Core values define what a tribe stands for, “principles without which life wouldn’t be worth living”. A noble cause defines what a tribe lives for, “pronouncement of a future state that a tribe will bring about through its coordinated action”. Triads are three-legged relationships where each leg of the structure is responsible for the relationship between the other two parts.
A tribal leader sets a strategy that takes everything into account, especially the tribe itself, which involves engaging the tribe regarding values, noble cause, outcomes, assets, and behaviors.
Quintessentially, a tribal leader focuses on synchronizing culture and strategy while consistently stabilizing and effectively developing other people around them who lead from their role and expertise.
By developing other people around them who lead from their role and expertise, tribal leaders foster self-organizing cross-functional collectives (teams of individuals) across business & technology, including executives, management, and teams.
As transformation coaches, we have leveraged Tribal Leadership to foster self-organizing cross-functional collectives (teams) in adopting, scaling, and sustain Agility across many enterprises/organizations.
Tribal Leadership has proven to be a subtle and potent catalyst for transformation — fostering organizational health (high performance cultures and thriving organizations) — where we operate as tribal leaders discovering and fostering triads across the enterprise:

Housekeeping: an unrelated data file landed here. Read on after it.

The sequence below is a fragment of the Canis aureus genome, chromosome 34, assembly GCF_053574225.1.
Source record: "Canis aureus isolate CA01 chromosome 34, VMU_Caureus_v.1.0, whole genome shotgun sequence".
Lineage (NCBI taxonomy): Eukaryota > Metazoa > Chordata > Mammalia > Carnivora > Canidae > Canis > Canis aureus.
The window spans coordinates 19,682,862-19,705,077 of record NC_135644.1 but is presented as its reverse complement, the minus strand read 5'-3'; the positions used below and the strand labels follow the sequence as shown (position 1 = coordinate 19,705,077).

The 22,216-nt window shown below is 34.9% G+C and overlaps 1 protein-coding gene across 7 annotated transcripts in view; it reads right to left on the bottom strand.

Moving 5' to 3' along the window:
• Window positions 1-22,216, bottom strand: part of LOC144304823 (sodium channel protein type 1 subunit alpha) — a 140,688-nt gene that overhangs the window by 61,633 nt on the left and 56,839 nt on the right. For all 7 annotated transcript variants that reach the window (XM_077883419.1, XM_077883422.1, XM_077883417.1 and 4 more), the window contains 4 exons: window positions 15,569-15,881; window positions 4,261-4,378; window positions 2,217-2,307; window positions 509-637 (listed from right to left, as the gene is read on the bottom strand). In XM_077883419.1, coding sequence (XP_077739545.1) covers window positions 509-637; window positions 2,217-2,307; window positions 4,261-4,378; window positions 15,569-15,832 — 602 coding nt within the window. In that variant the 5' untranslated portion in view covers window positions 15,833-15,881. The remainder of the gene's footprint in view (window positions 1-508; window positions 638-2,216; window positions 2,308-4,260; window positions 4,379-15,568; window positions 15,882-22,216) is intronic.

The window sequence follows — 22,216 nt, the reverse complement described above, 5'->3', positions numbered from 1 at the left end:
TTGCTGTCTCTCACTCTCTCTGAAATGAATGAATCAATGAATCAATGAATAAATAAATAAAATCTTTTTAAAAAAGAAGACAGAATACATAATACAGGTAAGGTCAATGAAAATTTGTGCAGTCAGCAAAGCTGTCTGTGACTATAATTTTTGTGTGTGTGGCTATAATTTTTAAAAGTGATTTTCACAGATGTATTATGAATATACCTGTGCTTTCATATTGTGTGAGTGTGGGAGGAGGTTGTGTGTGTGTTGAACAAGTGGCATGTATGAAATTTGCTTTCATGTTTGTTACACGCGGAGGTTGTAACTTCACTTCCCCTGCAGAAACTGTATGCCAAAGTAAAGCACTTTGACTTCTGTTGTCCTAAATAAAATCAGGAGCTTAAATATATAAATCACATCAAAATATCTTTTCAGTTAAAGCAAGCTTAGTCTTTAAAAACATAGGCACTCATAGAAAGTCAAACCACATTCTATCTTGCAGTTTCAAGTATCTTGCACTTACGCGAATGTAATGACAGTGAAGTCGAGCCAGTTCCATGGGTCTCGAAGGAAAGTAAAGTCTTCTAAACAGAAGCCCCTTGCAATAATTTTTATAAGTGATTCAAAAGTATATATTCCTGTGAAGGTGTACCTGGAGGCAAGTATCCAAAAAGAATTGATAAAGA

- To foster health within the value discovery and delivery teams, we foster triads among the Scrum-Master/XP-Coach role (that is, Project Manager), Product-Owner/XP-Customer role (that is, Product Manager), and Team (Scrum or XP) role (that is, Engineering Team).
- To foster health within the value discovery and delivery teams, we foster triads among the define-detail perspective (business/requirements-analysts), build perspective (developers), and test perspectives (tests/test-analysts).
- To foster health within the enterprise, we foster triads among members of Governance, Business, and Technology.
- To foster health on the business side of the enterprise, we foster triads among people functionally in Marketing, Sales, and Product Management.
- To foster health on the technology side of the enterprise, we foster triads among people functionally in Architecture, Engineering, and Infrastructure
- To foster health within the enterprise, we foster triads among members who are Project Managers, Product Managers, and Architects.
More specific roles are highly dependent on each organization, and this is further adapted to the needs/context of the enterprise, but the intent is to foster stable partnerships (stage four) as self-organizing cross-functional collectives (teams).
Additionally, the transformation is enacted based on a three phase roadmap (generally within a 3 to 6+ month timeframe, which is further adapted to the needs/context of the enterprise):
The first phase focuses on sufficiently understanding the enterprise to derive a “minimal” value discovery and delivery framework (that imbues Agility) around which we can organize. That is, we don’t do Tribal Leadership for the sake of Tribal Leadership, but to discover and deliver value healthily!
The second phase focuses on launching value discovery and delivery efforts to exercise and elaborate the framework. That is, we focus on value and noble cause.
The third phase focuses on progressively refining and tuning the framework. That is, we focus on scaled/scalable and sustained/sustainable adoption.
Tribal Leadership in an Agile World
If you are adopting Agility but not achieving greater organizational health and a return-on-investment, consider Tribal Leadership.